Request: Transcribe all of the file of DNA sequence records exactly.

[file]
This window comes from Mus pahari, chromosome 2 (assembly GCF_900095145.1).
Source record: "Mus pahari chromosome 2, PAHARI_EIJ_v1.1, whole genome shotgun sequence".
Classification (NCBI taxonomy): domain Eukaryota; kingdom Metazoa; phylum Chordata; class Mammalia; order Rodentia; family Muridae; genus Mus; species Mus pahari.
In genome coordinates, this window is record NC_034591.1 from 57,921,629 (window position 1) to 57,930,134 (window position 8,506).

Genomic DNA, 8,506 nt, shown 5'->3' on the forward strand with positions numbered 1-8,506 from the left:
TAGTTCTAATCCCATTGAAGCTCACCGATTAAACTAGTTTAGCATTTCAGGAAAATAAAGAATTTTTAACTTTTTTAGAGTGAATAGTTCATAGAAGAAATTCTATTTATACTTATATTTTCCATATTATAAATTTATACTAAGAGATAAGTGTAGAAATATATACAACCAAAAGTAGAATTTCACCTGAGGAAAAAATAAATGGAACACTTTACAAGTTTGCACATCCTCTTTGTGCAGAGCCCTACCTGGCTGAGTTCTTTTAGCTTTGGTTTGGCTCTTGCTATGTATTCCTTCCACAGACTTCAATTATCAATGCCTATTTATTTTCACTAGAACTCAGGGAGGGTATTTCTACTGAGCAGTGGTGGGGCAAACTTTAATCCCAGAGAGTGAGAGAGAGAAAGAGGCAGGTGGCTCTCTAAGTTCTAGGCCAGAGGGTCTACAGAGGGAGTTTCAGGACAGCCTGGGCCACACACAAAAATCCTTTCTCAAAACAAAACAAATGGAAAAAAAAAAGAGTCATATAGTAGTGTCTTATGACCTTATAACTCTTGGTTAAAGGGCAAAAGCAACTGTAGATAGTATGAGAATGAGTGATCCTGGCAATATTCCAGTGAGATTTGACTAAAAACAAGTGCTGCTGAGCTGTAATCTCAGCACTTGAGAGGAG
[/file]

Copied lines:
This window comes from Mus pahari, chromosome 2 (assembly GCF_900095145.1).
Source record: "Mus pahari chromosome 2, PAHARI_EIJ_v1.1, whole genome shotgun sequence".
Classification (NCBI taxonomy): domain Eukaryota; kingdom Metazoa; phylum Chordata; class Mammalia; order Rodentia; family Muridae; genus Mus; species Mus pahari.
In genome coordinates, this window is record NC_034591.1 from 57,921,629 (window position 1) to 57,930,134 (window position 8,506).

Genomic DNA, 8,506 nt, shown 5'->3' on the forward strand with positions numbered 1-8,506 from the left:
TAGTTCTAATCCCATTGAAGCTCACCGATTAAACTAGTTTAGCATTTCAGGAAAATAAAGAATTTTTAACTTTTTTAGAGTGAATAGTTCATAGAAGAAATTCTATTTATACTTATATTTTCCATATTATAAATTTATACTAAGAGATAAGTGTAGAAATATATACAACCAAAAGTAGAATTTCACCTGAGGAAAAAATAAATGGAACACTTTACAAGTTTGCACATCCTCTTTGTGCAGAGCCCTACCTGGCTGAGTTCTTTTAGCTTTGGTTTGGCTCTTGCTATGTATTCCTTCCACAGACTTCAATTATCAATGCCTATTTATTTTCACTAGAACTCAGGGAGGGTATTTCTACTGAGCAGTGGTGGGGCAAACTTTAATCCCAGAGAGTGAGAGAGAGAAAGAGGCAGGTGGCTCTCTAAGTTCTAGGCCAGAGGGTCTACAGAGGGAGTTTCAGGACAGCCTGGGCCACACACAAAAATCCTTTCTCAAAACAAAACAAATGGAAAAAAAAAAGAGTCATATAGTAGTGTCTTATGACCTTATAACTCTTGGTTAAAGGGCAAAAGCAACTGTAGATAGTATGAGAATGAGTGATCCTGGCAATATTCCAGTGAGATTTGACTAAAAACAAGTGCTGCTGAGCTGTAATCTCAGCACTTGAGAGGAG